Psalm 95
Jamieson-Fausset-Brown Bible Commentary
O come, let us sing unto the LORD: let us make a joyful noise to the rock of our salvation.

Ps 95:1-11. David (Heb 4:7) exhorts men to praise God for His greatness, and warns them, in God's words, against neglecting His service.

1. The terms used to express the highest kind of joy.

rock—a firm basis, giving certainty of salvation (Ps 62:7).

Let us come before his presence with thanksgiving, and make a joyful noise unto him with psalms.
2. come … presence—literally, "approach," or, meet Him (Ps 17:13).
For the LORD is a great God, and a great King above all gods.
3. above … gods—esteemed such by men, though really nothing (Jer 5:7; 10:10-15).
In his hand are the deep places of the earth: the strength of the hills is his also.
4, 5. The terms used describe the world in its whole extent, subject to God.
The sea is his, and he made it: and his hands formed the dry land.
O come, let us worship and bow down: let us kneel before the LORD our maker.
6. come—or, "enter," with solemn forms, as well as hearts.
For he is our God; and we are the people of his pasture, and the sheep of his hand. To day if ye will hear his voice,
7. This relation illustrates our entire dependence (compare Ps 23:3; 74:1). The last clause is united by Paul (Heb 3:7) to the following (compare Ps 81:8),
Harden not your heart, as in the provocation, and as in the day of temptation in the wilderness:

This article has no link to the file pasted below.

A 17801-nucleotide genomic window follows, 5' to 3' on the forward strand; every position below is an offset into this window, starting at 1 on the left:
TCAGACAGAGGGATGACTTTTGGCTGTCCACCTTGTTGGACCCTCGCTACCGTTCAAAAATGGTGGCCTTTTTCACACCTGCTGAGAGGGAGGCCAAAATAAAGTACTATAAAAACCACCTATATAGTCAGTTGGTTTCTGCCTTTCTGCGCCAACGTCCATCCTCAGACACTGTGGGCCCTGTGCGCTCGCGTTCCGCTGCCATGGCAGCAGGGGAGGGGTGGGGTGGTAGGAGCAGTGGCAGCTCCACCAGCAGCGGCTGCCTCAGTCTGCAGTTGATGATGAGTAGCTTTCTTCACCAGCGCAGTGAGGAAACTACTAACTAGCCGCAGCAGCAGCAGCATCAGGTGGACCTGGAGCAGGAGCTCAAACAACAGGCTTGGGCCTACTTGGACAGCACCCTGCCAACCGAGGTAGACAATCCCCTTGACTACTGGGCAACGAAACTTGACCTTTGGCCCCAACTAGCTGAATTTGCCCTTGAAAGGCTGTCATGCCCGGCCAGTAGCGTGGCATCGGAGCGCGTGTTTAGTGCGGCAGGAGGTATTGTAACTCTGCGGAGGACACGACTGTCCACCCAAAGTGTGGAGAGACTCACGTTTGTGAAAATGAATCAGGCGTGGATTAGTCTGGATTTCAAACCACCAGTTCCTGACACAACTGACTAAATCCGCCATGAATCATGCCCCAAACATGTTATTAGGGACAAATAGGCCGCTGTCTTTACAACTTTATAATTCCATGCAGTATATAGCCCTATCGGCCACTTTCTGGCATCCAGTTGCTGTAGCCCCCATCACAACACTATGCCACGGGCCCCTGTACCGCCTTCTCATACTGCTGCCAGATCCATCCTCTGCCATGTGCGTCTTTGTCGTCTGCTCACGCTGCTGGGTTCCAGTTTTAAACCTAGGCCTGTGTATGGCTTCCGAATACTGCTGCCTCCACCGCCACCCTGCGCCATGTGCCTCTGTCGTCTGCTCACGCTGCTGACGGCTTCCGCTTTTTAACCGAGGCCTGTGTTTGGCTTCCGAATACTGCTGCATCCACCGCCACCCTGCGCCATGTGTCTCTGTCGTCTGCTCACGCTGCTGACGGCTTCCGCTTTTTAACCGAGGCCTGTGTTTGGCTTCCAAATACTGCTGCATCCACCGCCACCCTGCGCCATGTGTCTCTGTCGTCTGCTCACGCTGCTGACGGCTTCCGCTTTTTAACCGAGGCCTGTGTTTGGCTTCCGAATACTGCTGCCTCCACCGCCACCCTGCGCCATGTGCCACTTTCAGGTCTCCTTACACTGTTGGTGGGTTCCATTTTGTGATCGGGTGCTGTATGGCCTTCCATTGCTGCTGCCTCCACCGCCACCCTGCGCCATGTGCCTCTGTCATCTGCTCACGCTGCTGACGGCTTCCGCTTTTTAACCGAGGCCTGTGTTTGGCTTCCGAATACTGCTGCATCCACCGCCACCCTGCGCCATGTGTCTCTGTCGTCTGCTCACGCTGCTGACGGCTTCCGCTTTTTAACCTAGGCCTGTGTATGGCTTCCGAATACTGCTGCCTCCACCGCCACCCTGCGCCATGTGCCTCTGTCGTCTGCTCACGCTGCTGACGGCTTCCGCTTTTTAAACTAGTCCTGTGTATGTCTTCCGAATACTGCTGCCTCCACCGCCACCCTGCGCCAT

8-11. warning against neglect; and this is sustained by citing the melancholy fate of their rebellious ancestors, whose provoking insolence is described by quoting the language of God's complaint (Nu 14:11) of their conduct at Meribah and Massah, names given (Ex 17:7) to commemorate their strife and contention with Him (Ps 78:18, 41).
When your fathers tempted me, proved me, and saw my work.
Forty years long was I grieved with this generation, and said, It is a people that do err in their heart, and they have not known my ways:
10. err in their heart—Their wanderings in the desert were but types of their innate ignorance and perverseness.

that they should not—literally, "if they," &c., part of the form of swearing (compare Nu 14:30; Ps 89:35).

Unto whom I sware in my wrath that they should not enter into my rest.
A Commentary, Critical, Practical, and Explanatory on the Old and New Testaments by Robert Jamieson, A. R. Fausset and David Brown [1882]

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